Whether you have a regular homepage, a shop system or a blog platform, your web application is where your customers or your target audience make contact. And because you want to channel all of your content and data through this system, you connect all internal systems to this web application.
Import-Export techniques increase the time-to-market, because the data is not updated until the next import. They are also old-fashioned, and stress the server because they require a lot of system resources during processing. So long running, resource-heavy jobs usually run once a day or over night. Another disadvantage is that they do not scale up - doubling the amount of data requires double the time to process.
To speed things up, you cound try to avoid Import-Export techniques as much as possible and instead use Direct-Data-Access techniques. In short, this means that data isn’t physically moved to your web application, but stays in the backend system it comes from, creating an interface that provides the data as it is requested. This reduces the time-to-market, as data changes are visible immediately.
The problem is, going this route, is only swapping one inefficient approach for another. The interfaces link the web application to your internal systems in real-time, which makes data format, security and availability a huge concern. Performance becomes an issue as well, first of all the performance of the web application can only be as fast as the slowest interface is and each interface used to get data slows down the page even more.
Often a mixed approach is used, trying to find the happy-medium between Import-Export and Direct-Access that meets the expectations of the customer. This is a standard practice and has worked well for a lot of projects. But can´t we do better?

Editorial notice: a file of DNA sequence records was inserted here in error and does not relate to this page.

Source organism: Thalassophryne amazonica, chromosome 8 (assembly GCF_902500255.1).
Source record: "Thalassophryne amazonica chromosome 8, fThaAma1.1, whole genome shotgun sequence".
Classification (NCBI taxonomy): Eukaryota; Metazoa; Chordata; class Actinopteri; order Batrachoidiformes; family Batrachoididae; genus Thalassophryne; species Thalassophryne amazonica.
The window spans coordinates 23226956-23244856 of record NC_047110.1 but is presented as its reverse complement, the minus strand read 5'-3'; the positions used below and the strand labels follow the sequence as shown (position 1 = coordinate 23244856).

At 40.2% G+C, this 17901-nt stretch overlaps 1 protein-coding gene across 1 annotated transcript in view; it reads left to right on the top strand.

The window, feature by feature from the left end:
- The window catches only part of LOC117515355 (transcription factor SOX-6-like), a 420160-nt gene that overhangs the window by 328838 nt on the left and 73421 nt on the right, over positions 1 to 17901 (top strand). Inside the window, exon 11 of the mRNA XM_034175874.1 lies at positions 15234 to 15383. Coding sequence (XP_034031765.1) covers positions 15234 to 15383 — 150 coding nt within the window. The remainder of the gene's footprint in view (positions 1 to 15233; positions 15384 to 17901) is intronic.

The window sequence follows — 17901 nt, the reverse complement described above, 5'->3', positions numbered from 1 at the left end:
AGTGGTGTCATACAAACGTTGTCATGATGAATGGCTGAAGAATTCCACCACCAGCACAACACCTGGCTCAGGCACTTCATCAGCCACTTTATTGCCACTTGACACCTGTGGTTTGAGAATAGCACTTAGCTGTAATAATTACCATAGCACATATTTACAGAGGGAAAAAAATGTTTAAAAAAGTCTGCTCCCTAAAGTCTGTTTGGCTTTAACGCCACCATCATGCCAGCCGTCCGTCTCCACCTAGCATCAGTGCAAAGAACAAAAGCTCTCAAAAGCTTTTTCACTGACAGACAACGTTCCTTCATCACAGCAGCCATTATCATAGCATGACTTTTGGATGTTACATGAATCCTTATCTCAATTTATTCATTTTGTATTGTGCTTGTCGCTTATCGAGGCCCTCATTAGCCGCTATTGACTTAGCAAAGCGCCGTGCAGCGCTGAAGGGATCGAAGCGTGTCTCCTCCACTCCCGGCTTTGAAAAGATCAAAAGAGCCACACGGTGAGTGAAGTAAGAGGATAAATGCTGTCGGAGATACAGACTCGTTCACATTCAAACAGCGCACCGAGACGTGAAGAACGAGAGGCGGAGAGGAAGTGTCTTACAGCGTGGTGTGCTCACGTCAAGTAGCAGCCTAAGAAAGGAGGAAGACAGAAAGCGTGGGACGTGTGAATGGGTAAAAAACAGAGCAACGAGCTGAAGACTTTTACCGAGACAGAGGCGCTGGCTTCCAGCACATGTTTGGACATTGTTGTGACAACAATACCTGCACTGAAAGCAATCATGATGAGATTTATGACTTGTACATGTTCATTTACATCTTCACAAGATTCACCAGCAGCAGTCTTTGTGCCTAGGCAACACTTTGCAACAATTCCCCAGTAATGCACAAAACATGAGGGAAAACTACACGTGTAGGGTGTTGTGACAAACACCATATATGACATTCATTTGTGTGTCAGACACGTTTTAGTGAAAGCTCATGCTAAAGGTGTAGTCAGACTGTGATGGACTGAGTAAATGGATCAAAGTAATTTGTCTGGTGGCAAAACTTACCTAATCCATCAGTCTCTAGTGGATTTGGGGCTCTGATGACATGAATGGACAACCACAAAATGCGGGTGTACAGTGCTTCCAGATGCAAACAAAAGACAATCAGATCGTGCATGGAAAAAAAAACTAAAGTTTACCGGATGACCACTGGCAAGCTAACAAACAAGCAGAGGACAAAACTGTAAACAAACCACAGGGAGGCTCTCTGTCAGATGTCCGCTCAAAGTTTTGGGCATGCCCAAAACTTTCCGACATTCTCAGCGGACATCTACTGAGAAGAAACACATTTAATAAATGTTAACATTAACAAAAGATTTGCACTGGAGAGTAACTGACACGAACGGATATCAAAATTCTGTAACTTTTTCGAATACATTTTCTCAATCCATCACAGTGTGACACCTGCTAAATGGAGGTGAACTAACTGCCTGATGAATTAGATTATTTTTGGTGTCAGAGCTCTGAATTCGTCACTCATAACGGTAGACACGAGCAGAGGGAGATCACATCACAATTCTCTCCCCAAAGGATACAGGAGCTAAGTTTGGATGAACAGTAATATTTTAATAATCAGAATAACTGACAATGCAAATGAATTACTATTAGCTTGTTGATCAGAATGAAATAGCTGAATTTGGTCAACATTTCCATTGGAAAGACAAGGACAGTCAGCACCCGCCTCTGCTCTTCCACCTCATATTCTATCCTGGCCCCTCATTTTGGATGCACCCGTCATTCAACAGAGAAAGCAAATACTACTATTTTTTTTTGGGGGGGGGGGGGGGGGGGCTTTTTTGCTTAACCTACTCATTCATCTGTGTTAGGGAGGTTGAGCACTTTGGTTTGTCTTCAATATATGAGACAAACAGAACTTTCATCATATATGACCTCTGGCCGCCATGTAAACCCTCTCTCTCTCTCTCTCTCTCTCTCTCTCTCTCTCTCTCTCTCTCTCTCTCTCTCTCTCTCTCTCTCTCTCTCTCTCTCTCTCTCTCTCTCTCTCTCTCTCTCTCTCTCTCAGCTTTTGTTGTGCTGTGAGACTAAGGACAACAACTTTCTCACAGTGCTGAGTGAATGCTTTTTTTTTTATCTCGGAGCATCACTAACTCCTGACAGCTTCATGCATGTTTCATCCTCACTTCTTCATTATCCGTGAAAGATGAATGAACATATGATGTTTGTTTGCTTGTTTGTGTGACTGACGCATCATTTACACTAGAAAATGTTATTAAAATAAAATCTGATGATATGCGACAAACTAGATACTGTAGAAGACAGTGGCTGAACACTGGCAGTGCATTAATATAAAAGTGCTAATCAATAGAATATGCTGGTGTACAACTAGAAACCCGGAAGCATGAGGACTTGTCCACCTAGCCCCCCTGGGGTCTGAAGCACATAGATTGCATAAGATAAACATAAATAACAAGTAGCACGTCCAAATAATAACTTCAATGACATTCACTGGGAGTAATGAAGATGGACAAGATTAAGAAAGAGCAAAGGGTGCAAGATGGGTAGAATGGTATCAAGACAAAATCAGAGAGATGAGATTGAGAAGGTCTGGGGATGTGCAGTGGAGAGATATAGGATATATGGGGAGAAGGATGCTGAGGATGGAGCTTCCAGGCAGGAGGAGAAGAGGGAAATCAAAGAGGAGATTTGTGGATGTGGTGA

The Core Problem
The Core Problem
In my opinion, when designing web applications the system architecture often has one major flaw. The web application is responsible for handling the internet traffic, managing data and accessing the internal systems. Common content management or shop systems like Wordpress or Magento are a good example of this, as they are centralized systems and the lynchpin is the web application itself. They manage your data, implement your business processes and provide an user interface for all administrative tasks.
But having a flexible and scaleable system architecture that is centralized is a contradiction!
A web application has to meet the requirements of different branches and can only fail to meet them all - you can´t stay dry and wet at the same time! For page rendering, speed is everything - the less logic, the better. But that means to avoid interface calls which would lead to Import-Export for getting the data, which …